Felipe Rivero has and Enny Romero have factored into their respective teams as stabilizing forces on teams without a lot of bullpen depth. Rivero has appeared in more innings than anyone else on this list, but manages to have thrown the 7th most pitches. He does this by throwing only 12.7 pitches per inning appearance – a great way to reduce fatigue effects. The biggest demand he’s facing is the shortest average time between appearances on this list – only 2.23 days between games, and 15 back to back appearances on the season. This high workload doesn’t appear to have any effect on Rivero – he is still throwing absolute gas, and looks to be getting stronger (Figure 1).

Figure 1. Felipe Rivero – Velocity by Month

If you’d like to take a look at the rest of the workload numbers, you can find them here.
Fatigue Units can also be used to look at how hard starting pitchers are working, and how efficiently bullpens are being used.
2017 Starter Workloads by Team
Team Fatigue Units Pitches
1 Rockies 50.45 8432
2 Diamondbacks 49.82 8546
3 Nationals 49.02 8850
4 Giants 47.94 8664
5 Red Sox 47.68 8758
6 Cardinals 46.94 8145
7 Angels 46.67 8261
8 Astros 46.16 8108
9 Indians 45.72 8040
10 Mets 45.50 8072
11 Rangers 45.44 8218
12 Dodgers 44.89 7972
13 Pirates 44.55 7786
14 Mariners 44.36 7869
15 Twins 44.09 7943
16 Yankees 43.81 7797
17 Orioles 43.50 8442
18 Rays 43.45 8582
19 Padres 43.35 7641
20 Cubs 43.34 8051
21 Tigers 43.22 8373
22 Brewers 43.16 8237
23 Athletics 42.95 8114
24 Royals 42.24 7850
25 White Sox 42.15 8137
26 Braves 41.95 7919
27 Blue Jays 41.58 7994
28 Marlins 40.81 7441
29 Phillies 40.19 7954
30 Reds 38.47 7600
SOURCE: PITCHf/x

This table indicates a few things; the first being – The Rockies starters are doing incredible work this year. They are absolutely crushing it, in an environment that has been so traditionally hard on pitchers. It may be that the offence has been so good, the pitchers are being given a bit more leash. Any way you slice it, they’re sparing their bullpen, which will likely be called upon frequently in the second half, as the young Rockies starters get a break from time to time. On the other end of this – you can see that the terrible Blue Jays, Phillies, and Reds rotations aren’t getting overworked, because most of the time – their starters are getting shelled, and are out of the game early.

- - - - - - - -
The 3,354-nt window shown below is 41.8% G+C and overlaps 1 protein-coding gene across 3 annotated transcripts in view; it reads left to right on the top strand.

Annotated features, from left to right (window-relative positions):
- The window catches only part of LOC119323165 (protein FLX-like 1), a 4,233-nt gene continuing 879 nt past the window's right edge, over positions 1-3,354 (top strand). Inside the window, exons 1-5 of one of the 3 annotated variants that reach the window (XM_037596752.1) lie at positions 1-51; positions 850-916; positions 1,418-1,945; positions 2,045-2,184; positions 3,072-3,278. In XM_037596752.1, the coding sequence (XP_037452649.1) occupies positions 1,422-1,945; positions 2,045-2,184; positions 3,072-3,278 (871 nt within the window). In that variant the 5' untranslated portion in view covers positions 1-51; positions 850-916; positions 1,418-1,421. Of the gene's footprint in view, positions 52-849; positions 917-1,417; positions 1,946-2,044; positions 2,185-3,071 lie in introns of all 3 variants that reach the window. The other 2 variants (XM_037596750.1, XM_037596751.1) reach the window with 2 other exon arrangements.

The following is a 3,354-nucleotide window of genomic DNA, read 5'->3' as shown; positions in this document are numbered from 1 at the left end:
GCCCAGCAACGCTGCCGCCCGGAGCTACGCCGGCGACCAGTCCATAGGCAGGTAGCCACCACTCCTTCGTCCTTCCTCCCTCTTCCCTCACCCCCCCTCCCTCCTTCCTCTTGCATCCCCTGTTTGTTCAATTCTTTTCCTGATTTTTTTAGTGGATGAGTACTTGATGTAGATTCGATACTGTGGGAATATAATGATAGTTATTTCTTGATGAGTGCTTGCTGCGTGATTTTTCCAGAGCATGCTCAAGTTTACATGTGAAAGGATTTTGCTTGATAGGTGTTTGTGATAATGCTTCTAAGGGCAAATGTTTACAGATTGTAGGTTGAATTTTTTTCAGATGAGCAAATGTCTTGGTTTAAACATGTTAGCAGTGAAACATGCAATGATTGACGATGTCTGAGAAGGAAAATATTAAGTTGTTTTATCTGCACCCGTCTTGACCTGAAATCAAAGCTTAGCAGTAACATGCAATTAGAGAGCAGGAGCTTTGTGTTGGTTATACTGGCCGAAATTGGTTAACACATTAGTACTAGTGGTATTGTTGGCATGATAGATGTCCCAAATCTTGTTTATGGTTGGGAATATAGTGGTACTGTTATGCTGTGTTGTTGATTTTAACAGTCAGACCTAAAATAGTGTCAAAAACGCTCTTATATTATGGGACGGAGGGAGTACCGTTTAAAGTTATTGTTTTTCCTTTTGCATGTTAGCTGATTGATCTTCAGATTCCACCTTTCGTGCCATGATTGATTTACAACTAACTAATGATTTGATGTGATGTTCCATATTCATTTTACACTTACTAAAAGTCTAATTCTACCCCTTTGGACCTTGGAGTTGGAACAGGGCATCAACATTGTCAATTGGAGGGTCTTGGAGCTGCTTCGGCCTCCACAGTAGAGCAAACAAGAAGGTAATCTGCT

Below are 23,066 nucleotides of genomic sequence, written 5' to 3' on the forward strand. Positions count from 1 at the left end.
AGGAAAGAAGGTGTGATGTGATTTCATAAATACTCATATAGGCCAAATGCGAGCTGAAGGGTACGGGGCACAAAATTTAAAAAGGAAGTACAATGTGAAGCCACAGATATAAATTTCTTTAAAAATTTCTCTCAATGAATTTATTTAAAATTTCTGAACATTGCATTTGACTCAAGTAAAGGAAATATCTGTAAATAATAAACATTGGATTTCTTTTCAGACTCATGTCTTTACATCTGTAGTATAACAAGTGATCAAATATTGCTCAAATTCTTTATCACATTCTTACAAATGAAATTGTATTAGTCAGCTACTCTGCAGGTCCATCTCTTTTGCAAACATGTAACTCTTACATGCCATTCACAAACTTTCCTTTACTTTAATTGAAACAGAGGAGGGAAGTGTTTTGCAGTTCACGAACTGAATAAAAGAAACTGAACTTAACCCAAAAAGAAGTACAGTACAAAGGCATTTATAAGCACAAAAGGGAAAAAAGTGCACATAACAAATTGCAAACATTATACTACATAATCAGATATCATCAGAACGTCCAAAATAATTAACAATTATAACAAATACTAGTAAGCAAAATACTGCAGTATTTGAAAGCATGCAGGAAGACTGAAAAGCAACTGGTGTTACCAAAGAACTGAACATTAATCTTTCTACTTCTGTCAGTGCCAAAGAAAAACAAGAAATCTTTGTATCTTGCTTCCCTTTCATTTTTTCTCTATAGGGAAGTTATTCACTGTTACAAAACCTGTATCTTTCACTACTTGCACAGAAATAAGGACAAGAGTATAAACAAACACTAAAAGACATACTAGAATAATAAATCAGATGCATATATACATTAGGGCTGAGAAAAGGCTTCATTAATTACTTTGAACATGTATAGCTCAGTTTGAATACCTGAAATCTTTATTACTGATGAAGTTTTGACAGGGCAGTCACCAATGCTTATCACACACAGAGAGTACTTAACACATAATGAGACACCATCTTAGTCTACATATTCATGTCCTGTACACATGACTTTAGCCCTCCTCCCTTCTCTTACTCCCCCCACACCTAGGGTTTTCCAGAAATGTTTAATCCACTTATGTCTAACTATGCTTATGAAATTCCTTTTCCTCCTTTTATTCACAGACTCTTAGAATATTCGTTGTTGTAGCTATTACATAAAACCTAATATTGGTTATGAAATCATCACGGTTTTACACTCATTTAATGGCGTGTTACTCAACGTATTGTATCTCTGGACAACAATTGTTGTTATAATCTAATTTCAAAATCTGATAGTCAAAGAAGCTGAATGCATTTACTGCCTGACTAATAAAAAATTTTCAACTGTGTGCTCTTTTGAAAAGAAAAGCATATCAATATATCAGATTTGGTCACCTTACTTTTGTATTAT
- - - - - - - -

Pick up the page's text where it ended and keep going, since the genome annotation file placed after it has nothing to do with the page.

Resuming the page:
Now with the Bullpens, you can see some interesting trends;

2017 Reliever Workloads by Team
Rank Team Fatigue Units Back to Back Appearances Pitches
1 Mets 79.12 81 5259
2 Pirates 76.35 63 5092
3 Marlins 76.21 65 5606
4 Brewers 74.70 71 5651
5 White Sox 73.12 55 5099
6 Blue Jays 72.65 58 5108
7 Padres 71.56 52 5044
8 Braves 70.91 60 4559
9 Orioles 70.13 51 5455
10 Indians 70.02 64 4412
11 Astros 69.73 49 5124
12 Cubs 68.54 47 5173
13 Cardinals 68.47 54 4874
14 Reds 68.16 36 5460
15 Athletics 67.41 50 5120
16 Phillies 67.01 56 4819
17 Royals 66.52 51 4838
18 Mariners 66.34 53 4885
19 Dodgers 66.10 57 4901
20 Angels 65.99 49 4916
21 Rockies 65.62 49 4817
22 Diamondbacks 65.44 58 4497
23 Yankees 64.45 40 4802
24 Twins 64.33 53 5043
25 Nationals 62.27 51 4151
26 Red Sox 62.21 42 4699
27 Rays 61.42 41 4778
28 Tigers 61.07 46 4711
29 Rangers 60.85 44 4679
30 Giants 60.02 47 4456
SOURCE: PITCHf/x

First and foremost – the Mets are running their bullpen into the ground. They have a signficant lead in fatigue units over the second place team, and a massive lead in back to back appearances from their bullpen pitchers (81 times this year, a pitcher has come into a Mets game having pitched the day before). That seems… drastic. The Brewers are next, with 71 back to back appearances, and then the values seem to level off.

Once again – this is hardly a kiss of death for pitchers. This was an attempt to present a more physiologically representative method of workload demands on pitchers. You don’t need to go add and drop anyone any time soon because of this list – but if it comes down to one hot hand vs. another in your playoff matchups, you might want to go with the reliever with more gas left in the tank.





Ergonomist (CCPE) and Injury Prevention researcher. I like science and baseball - the order depends on the day. Twitter: @DrMikeSonne

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EonADS

The use of that meme is ruthless. I approve.